The Child & The Curriculum – Everything Old is New Again, Again

“Extreme depreciations of the child morally and intellectually, and sentimental idealizations of him, have their root in a common fallacy. Both spring from taking stages of a growth or movement as something cut off and fixed. The first fails to see the promise contained in feelings and deeds which, taken by themselves, are uncompromising and repellent; the second fails to see that even the most pleasing and beautiful exhibitions are but signs, and that they begin to spoil and rot the moment they are treated as achievements. What we need is something which will enable us to interpret, to appraise, the elements in the child’s present puttings forth and fallings away, his exhibitions of power and weakness, in the light of some larger growth-process in which they have their place. Only in this way can we discriminate.” John Dewey, The Child and the Curriculum, p 13-14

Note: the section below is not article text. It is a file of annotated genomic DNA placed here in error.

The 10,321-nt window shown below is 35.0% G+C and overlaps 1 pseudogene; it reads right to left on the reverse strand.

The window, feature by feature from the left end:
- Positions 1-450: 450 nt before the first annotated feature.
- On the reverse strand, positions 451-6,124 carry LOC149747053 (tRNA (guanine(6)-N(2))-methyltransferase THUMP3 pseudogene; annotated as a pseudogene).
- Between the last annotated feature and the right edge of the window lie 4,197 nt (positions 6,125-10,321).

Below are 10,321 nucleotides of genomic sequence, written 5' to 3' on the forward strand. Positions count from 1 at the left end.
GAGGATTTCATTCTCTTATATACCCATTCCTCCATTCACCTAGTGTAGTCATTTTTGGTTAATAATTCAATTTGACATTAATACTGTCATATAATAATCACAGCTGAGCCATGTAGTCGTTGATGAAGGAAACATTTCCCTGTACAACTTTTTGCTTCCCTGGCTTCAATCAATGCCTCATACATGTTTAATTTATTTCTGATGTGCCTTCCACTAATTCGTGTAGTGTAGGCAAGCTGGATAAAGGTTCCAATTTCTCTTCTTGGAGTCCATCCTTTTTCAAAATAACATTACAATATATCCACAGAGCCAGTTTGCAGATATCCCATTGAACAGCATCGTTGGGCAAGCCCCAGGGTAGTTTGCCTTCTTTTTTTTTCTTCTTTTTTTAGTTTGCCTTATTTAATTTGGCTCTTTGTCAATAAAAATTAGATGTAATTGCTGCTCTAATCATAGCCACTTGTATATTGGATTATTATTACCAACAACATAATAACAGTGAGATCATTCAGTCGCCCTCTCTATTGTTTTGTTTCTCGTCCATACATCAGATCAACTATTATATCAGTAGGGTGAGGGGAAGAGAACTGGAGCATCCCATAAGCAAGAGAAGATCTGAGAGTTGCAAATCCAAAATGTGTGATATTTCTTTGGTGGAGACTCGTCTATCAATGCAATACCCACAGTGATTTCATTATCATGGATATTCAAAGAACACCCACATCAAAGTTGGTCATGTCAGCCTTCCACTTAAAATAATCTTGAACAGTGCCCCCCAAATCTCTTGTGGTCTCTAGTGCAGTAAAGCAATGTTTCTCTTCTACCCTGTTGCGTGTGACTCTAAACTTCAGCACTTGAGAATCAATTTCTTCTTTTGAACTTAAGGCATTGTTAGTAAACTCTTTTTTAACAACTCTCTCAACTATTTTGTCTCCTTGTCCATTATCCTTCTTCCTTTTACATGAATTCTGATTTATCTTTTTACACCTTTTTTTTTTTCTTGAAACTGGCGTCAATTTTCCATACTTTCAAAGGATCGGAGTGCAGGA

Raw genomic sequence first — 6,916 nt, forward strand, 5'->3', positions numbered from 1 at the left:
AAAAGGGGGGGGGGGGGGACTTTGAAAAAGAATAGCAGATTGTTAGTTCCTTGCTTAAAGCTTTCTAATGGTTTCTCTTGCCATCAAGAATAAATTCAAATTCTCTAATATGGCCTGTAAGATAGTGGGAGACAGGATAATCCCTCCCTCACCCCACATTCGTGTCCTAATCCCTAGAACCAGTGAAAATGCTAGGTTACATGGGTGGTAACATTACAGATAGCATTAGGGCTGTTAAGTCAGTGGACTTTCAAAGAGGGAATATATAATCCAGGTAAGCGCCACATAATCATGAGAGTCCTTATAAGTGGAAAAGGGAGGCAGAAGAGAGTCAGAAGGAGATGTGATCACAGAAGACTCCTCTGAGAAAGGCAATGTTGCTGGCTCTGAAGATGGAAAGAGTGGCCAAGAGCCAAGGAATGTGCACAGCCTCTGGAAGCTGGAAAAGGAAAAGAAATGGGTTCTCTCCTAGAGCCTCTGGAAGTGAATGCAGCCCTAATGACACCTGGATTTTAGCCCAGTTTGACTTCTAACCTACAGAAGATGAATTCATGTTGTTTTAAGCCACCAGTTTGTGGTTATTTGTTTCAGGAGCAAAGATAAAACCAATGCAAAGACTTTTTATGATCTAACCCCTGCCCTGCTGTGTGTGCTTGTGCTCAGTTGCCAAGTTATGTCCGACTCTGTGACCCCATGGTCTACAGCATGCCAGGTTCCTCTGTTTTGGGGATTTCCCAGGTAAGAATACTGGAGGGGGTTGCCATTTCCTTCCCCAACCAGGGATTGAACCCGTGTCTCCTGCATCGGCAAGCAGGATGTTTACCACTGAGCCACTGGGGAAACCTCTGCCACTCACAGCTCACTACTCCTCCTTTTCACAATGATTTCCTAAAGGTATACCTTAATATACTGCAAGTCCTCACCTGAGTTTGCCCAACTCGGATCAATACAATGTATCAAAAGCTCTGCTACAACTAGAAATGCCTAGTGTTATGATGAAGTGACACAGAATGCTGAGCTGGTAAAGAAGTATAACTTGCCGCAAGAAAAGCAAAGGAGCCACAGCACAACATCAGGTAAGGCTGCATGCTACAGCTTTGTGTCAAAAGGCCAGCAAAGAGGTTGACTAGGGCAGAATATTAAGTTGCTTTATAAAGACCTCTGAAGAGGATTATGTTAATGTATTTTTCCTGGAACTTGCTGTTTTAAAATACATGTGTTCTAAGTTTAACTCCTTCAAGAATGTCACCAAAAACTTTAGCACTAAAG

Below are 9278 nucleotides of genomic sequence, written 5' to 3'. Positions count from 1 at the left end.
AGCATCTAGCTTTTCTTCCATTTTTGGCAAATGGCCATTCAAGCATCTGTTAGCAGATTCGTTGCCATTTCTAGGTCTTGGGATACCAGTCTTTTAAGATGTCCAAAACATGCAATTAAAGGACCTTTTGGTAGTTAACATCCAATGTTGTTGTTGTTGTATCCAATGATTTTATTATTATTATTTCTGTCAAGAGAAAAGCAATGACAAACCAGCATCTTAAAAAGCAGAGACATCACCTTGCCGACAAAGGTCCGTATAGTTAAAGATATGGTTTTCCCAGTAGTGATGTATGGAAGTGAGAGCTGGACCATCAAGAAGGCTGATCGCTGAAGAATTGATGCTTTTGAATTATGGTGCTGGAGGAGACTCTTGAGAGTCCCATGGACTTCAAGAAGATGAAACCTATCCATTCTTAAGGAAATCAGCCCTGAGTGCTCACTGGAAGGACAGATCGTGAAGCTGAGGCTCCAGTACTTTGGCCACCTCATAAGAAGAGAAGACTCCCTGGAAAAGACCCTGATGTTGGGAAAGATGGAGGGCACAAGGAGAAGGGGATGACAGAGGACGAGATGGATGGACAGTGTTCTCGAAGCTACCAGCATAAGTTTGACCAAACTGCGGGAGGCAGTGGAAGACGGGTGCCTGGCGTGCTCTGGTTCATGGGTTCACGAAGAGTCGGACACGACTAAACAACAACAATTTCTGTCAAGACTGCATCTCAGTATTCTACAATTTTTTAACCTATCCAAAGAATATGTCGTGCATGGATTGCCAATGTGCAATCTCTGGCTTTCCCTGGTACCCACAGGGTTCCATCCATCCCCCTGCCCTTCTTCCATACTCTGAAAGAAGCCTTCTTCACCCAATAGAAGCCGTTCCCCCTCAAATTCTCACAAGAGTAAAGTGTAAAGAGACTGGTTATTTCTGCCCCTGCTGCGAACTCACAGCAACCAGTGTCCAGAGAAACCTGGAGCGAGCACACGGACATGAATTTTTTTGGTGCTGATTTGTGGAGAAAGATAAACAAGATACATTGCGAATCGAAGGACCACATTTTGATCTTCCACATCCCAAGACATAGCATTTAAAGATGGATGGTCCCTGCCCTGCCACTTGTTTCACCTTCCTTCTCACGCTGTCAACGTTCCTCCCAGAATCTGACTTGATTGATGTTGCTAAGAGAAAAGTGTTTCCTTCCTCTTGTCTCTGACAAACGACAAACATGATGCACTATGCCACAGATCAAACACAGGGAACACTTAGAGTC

So in my latest reminder that nothing is new, reading John Dewey’s 1902 The Child and the Curriculum exposed that Dewey defined fixed and growth mindsets in educators more than a century before these concepts exploded into TED talks and Twitter. Dewey begins the text by examining the “old education,” which views children as unformed adults in need of improvement, and the “new education,” which views children as complete beings capable of revealing the world to themselves through open, unstructured inquiry. This, distressingly, sounds familiar, as well.

As Dweck’s growth mindset gets battered about in the social sciences research wars, I’ve been considering what makes growth vs. fixed/entity mindset so powerful for me as an educator. As a social constructivist, I am sure that we learn from one another, and that the deeply implicit belief that others around me are learning and can learn, even if it’s not what I wish them to be learning, creates the conditions for growth. By believing in growth as a process, adults can “get rid of the prejudicial notion that there is some gap in kind (as distinct from degree) between the child’s experience and the various forms of subject-matter that make up the course of study” (Dewey 11).